· Kennedy Odede and his organization SHOFCO took a very proactive approach to addressing COVID-19 in the Kibera slums in Kenya. By October 2020, they had screened 1.8 million people for virus symptoms, operated 348 handwashing stations across 17 slums and delivered 6,715,850 litres of free water. In an October survey, they were ranked above the Red Cross as the top known organization working to provide assistance since COVID-19 reached Kenya. SHOFCO worked closely with UN, UN-Habitat, OCHA, AMREF and the Government National COVID-19 community task force to ensure that they reach all informal settlements in Kenya. “The pandemic has shown the importance of community-led response to crisis. When the community takes ownership, it becomes possible to do rapid distribution of supplies and information that keep slum residents safe during this pandemic,” Odede said.

· Ola Brown’s air ambulance service, mobile clinic Flying Doctors Nigeria, unveiled a new piece of equipment known as the isolation pod to serve as a temporary shelter to provide quarantine services for patients infected with the Covid-19 virus. “The isopod is designed to enable an efficient air transfer of patients with highly contagious diseases, like Covid-19, while ensuring the absolute safety of both the medical and aviation crew.”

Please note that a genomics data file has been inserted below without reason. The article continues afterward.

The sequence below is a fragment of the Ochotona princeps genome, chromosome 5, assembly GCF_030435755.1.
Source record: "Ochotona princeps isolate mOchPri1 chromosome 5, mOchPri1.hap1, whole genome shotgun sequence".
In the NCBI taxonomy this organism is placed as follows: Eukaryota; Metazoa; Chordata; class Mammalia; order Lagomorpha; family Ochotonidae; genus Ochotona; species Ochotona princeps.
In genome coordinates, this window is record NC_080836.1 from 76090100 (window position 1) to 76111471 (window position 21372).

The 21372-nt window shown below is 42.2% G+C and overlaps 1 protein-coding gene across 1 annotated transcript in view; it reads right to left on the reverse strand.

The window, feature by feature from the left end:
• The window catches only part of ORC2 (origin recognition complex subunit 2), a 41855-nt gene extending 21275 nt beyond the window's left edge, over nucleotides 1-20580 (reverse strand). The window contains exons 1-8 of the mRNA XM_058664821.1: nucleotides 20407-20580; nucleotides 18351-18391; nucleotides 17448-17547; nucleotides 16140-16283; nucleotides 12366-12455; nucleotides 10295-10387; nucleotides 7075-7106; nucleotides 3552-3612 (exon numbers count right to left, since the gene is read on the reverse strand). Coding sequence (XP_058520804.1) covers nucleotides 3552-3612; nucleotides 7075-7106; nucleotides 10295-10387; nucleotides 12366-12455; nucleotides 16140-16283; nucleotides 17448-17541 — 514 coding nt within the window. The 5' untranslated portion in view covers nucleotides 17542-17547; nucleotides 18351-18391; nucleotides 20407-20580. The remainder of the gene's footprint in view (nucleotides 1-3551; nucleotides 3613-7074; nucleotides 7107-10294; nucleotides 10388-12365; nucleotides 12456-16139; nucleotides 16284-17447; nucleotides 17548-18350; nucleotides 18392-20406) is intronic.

· Mohamed Ali (Somalia) and Dr. Ngozi Erondu (Nigeria) collaborated on COVID-19 related project in Somalia to better track COVID-19 deaths and they put together COVID19 protocols to share with high level organizations.

· Mohamed Ali also worked on translating COVID-19 informational videos and information for immigrant communities.

· Regina Honu’s organization Soronko Solutions in Ghana worked to address what the World Health Organization called “the virus of misinformation.” They created a platform that teaches digital skills and assesses for digital skills. They created a COVID-19 test for children and adults. This test will allow you to test if you are well informed and debunks some myths. It also gives you links to where to get credible information.